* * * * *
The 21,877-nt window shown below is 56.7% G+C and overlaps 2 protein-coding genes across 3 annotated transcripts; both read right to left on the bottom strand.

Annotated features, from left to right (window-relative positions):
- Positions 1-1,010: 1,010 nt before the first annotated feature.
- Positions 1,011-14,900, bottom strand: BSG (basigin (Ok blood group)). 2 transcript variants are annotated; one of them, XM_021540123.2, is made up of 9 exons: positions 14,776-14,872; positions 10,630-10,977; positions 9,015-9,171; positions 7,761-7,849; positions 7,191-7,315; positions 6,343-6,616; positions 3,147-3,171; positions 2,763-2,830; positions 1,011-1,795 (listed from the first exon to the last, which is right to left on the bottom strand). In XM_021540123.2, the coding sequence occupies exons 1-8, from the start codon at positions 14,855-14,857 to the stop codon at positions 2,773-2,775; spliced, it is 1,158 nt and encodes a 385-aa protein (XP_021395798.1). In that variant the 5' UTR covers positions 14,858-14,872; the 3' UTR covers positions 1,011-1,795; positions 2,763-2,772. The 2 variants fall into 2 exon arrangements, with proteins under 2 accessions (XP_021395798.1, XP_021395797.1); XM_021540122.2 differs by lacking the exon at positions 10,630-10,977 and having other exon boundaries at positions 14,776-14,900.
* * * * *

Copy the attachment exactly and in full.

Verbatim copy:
The 21,877-nt window shown below is 56.7% G+C and overlaps 2 protein-coding genes across 3 annotated transcripts; both read right to left on the bottom strand.

Annotated features, from left to right (window-relative positions):
- Positions 1-1,010: 1,010 nt before the first annotated feature.
- Positions 1,011-14,900, bottom strand: BSG (basigin (Ok blood group)). 2 transcript variants are annotated; one of them, XM_021540123.2, is made up of 9 exons: positions 14,776-14,872; positions 10,630-10,977; positions 9,015-9,171; positions 7,761-7,849; positions 7,191-7,315; positions 6,343-6,616; positions 3,147-3,171; positions 2,763-2,830; positions 1,011-1,795 (listed from the first exon to the last, which is right to left on the bottom strand). In XM_021540123.2, the coding sequence occupies exons 1-8, from the start codon at positions 14,855-14,857 to the stop codon at positions 2,773-2,775; spliced, it is 1,158 nt and encodes a 385-aa protein (XP_021395798.1). In that variant the 5' UTR covers positions 14,858-14,872; the 3' UTR covers positions 1,011-1,795; positions 2,763-2,772. The 2 variants fall into 2 exon arrangements, with proteins under 2 accessions (XP_021395798.1, XP_021395797.1); XM_021540122.2 differs by lacking the exon at positions 10,630-10,977 and having other exon boundaries at positions 14,776-14,900.